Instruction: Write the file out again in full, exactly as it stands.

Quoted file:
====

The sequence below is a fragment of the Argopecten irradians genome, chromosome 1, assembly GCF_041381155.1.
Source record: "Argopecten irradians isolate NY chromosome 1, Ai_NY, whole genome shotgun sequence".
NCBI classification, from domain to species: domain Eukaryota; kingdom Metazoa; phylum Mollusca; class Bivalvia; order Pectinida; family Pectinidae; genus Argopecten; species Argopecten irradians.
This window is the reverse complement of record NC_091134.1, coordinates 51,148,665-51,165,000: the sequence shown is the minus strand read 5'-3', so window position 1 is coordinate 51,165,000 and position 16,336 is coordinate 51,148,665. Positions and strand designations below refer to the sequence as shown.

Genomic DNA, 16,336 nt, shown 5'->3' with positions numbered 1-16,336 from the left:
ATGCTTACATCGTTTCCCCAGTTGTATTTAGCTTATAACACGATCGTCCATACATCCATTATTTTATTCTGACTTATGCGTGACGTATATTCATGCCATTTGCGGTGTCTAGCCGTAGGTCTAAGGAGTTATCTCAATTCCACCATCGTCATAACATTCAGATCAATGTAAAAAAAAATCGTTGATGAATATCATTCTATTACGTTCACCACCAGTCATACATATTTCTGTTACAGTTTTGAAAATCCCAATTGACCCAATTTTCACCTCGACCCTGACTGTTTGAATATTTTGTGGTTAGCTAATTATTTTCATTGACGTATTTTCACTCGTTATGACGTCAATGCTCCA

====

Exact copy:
The sequence below is a fragment of the Argopecten irradians genome, chromosome 1, assembly GCF_041381155.1.
Source record: "Argopecten irradians isolate NY chromosome 1, Ai_NY, whole genome shotgun sequence".
NCBI classification, from domain to species: domain Eukaryota; kingdom Metazoa; phylum Mollusca; class Bivalvia; order Pectinida; family Pectinidae; genus Argopecten; species Argopecten irradians.
This window is the reverse complement of record NC_091134.1, coordinates 51,148,665-51,165,000: the sequence shown is the minus strand read 5'-3', so window position 1 is coordinate 51,165,000 and position 16,336 is coordinate 51,148,665. Positions and strand designations below refer to the sequence as shown.

Genomic DNA, 16,336 nt, shown 5'->3' with positions numbered 1-16,336 from the left:
ATGCTTACATCGTTTCCCCAGTTGTATTTAGCTTATAACACGATCGTCCATACATCCATTATTTTATTCTGACTTATGCGTGACGTATATTCATGCCATTTGCGGTGTCTAGCCGTAGGTCTAAGGAGTTATCTCAATTCCACCATCGTCATAACATTCAGATCAATGTAAAAAAAAATCGTTGATGAATATCATTCTATTACGTTCACCACCAGTCATACATATTTCTGTTACAGTTTTGAAAATCCCAATTGACCCAATTTTCACCTCGACCCTGACTGTTTGAATATTTTGTGGTTAGCTAATTATTTTCATTGACGTATTTTCACTCGTTATGACGTCAATGCTCCA